This comparison of LonelyGirl to fairy tales seems especially salient. The series was developed under the title The Children of Anchor Cove, and this sounds pretty fairy tale-ish to me. The lack of parents is reminiscent of fairy tale, as are the themes of entrapment and "being lost." I'm also reminded of the depiction of real-life lost girls -- girls like Jon Benet Ramsey in her pageant/red riding hood outfits.
What especially interests me about zp's comment is the observation of how the audience is solicited to intervene -- to mediate. Is the impulse to intervene separate from an impulse to judge and evaluate Bree? Is it a response to the absence of parents? Is it a recognition of the world as a cruel and sinister place? Does it inspire a radical critique of power?
Next: the use of the occult and magical in these types of stories
Wednesday, February 07, 2007
I didn't begin watching Lonely Girl until a few weeks ago. I'd known about the series for some time, but it wasn't until I read this piece by the ever astute MZN that I decided to look at some of the videos.
I wasn't immediately sucked in. I thought the form was interesting and I found Bree mildly charming, but I wasn't really sure why the series was so popular. But then I watched a few more, and the mystery began to unfold.
I won't go into a detailed plot summary here (if you are interested you should check out the Lonely Girl entry on Wikipedia or else visit the lovingly-detailed LGpedia), but I would like to touch on how some of narrative strategies and themes of Lonely Girl have made me a potential victim of what fan-forum users call "lonelycrack." I think the "turn" for me happened when I saw this video:
I like this video for a number of reasons 1) Bree discusses her religion in a way that is guarded and odd -- seemingly programmed; mystery! 2) Bree responds to Daniel's vlog, thus introducing an additional point of view 3) the conflict b/w Bree and Daniel is enacted via vlog/media, and thus invites the viewer to mediate (indeed, a number of viewers began to post vlog responses to Daniel and Bree) 4) the vlog also gives us a sense of this conflict as happening in real time.
LonelyGirl reminds me more of a novel than a television show -- something like Turn of the Screw or Dracula or Rebecca (also, of course, a great film by Hitchcock). I think this is because one is forced to question the reliability of the narrators; Much like a novel that includes letters and diary entries, LonelyGirl pivots and swivels not only between points of view but also between points of address. What a character says and how she says it depends upon her intended audience. The fact that we are all here listening is (sometimes) irrelevant.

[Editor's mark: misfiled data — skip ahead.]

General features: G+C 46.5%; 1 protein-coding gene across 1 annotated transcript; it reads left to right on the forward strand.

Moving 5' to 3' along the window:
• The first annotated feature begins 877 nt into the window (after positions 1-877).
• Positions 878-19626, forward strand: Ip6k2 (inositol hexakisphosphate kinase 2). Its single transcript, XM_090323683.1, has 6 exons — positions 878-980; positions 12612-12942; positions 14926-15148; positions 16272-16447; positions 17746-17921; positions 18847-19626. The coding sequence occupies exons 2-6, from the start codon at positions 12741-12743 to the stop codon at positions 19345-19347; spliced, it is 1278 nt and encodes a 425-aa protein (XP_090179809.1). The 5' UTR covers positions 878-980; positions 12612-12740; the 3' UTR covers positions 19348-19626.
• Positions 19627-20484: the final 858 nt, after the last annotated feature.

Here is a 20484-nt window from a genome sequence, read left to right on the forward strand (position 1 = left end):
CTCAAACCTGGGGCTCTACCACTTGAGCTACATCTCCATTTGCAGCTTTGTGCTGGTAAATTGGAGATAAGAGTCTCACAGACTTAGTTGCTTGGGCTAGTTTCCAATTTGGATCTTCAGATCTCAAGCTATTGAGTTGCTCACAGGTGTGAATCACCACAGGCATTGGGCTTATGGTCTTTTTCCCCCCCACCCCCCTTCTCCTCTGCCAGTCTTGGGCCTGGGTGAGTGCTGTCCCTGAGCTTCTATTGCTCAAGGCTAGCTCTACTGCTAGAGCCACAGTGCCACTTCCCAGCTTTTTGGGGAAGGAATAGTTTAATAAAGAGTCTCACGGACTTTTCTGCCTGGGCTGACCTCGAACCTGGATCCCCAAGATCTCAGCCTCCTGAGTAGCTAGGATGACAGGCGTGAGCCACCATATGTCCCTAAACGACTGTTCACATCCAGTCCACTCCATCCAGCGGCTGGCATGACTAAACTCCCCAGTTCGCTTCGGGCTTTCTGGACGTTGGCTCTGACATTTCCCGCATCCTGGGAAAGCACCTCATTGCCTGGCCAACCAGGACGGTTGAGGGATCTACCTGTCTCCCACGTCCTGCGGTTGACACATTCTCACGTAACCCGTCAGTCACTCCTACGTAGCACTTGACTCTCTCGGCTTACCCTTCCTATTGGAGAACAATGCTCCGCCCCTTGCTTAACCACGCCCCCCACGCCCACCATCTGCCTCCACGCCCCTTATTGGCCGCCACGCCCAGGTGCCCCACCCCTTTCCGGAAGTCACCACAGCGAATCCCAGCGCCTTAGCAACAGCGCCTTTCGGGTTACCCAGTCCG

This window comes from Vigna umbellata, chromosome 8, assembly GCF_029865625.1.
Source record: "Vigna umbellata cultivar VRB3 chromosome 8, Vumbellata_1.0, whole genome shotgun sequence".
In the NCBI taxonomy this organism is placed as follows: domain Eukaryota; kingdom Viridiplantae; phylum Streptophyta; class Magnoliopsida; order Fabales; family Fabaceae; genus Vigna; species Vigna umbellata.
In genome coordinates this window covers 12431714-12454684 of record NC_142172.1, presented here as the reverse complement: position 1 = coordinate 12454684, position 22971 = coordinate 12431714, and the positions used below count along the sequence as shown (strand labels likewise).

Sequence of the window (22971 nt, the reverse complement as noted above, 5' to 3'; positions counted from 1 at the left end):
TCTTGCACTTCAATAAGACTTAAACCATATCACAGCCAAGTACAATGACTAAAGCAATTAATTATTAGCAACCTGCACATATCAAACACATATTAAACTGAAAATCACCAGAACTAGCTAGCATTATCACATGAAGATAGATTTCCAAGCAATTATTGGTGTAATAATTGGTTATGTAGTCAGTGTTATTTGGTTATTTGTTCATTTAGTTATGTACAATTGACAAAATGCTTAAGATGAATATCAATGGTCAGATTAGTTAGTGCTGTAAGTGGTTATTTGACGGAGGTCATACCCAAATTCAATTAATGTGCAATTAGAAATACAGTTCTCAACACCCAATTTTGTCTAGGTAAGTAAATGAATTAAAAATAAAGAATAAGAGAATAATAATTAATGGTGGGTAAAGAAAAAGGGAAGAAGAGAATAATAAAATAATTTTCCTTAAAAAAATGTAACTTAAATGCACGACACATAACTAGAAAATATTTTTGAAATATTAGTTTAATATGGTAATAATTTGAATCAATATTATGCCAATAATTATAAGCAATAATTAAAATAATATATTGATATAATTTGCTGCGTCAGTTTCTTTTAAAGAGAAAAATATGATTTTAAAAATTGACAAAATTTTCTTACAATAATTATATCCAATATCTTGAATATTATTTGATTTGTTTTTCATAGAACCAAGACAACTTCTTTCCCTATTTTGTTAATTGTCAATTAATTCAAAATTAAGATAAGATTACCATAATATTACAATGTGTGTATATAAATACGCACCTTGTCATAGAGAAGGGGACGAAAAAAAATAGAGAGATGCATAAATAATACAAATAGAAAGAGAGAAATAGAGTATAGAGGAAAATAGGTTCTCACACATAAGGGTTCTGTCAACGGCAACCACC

One of the most fascinating things about LonelyGirl is how the show used new media to "trick" the audience. This is similar to the supposed panic that swept the country after the radio broadcast of War of the Worlds. LonelyGirl also used the youtube platform in way that allowed viewers to engage with the videos by posting comments and gathering in chat rooms and making response videos. It was through these same channels that the folks behind LonelyGirl introduced new characters .
LonelyGirl has inspired a number of spin-offs, and one of them -- OpAphid -- has been "cannonized" by the LG "creators" as the "official" LonelyGirl alternative reality game, thus establishing that fan-created videos could potentially become part of the "official" storyline. The OpAphid videos contain clues, puzzles, and backwards messages that supposedly come from "the Order," a mysterious group connected to Bree's religion.
As MZN points out, before the videos were revealed to be "fake," the task of trying to uncover whether or not the videos were real rivaled the developing intrigue between Bree and Daniel, and later Bree's religion. MZN notes that
It comes during this cycle of greater democratization and interactivity, with media users and makers coming together like never before. lg15 has been a contradictory phenomenon, at once drawing its energy from the web community and taking advantage of it.
This give and take dynamic with the audience is certainly one of the most exciting things about LonelyGirl. Yet my hunch is that only a small number of the total viewers make response videos and post comments. And I'd be curious to know how many viewers stopped watching once the gig was up. I imagine that there are many others out there -- like me -- who started watching and keep watching because we are intrigued by the story.
So what about this story? It reminds me of some other stories. Or perhaps I should say that Bree reminds me of some other characters -- other lonely, mysterious girls -- girls like Laura Palmer and Buffy Summers. More on that in Pt. 2
Tuesday, January 16, 2007
Please visit www.wombpoetry.com.
Volume One, HIVES & COVENS:
dedicated in memory to kari edwards
featuring work by:
* t h r u m *
: kari edwards : Eileen Tabios : Barbara Jane Reyes : Elizabeth Treadwell : Ann Bogle : : Alison Cimino :Susan B.A. Somers-Willett : Amy King : Kristy Bowen : Julie Choffel : : J.B. Rowell : Ebony Golden : Jenna Cardinale : Juliet Cook : Susan Morrison-Kilfoyle : : Holaday Mason : Toti O'Brien : Jessica Schneider : Karen McBurney : Sunnylyn Thibodeaux : : Sarah Mangold : Meagan Evans : Jennifer Bartlett : Marcia Arrieta : Michele Miller : : Priscilla Atkins : Anne Elezebeth Pluto : Marie Buck : Michalle Gould : Anne Heide : : Susan Meyers : Melissa Eleftherion : Susan Settlemyre Williams : J. Elizabeth Clark :
* s p a r k l e *
: Danielle Pafunda : Kathryn Miller : Julia Drescher : k. lorraine graham : Karen McBurney : : Michelle Caplan : Marcia Arrieta : Ashley Smith : Annette Sugden : Christine Bruness :
* c h i m e *
: a chapbook by Julia Drescher :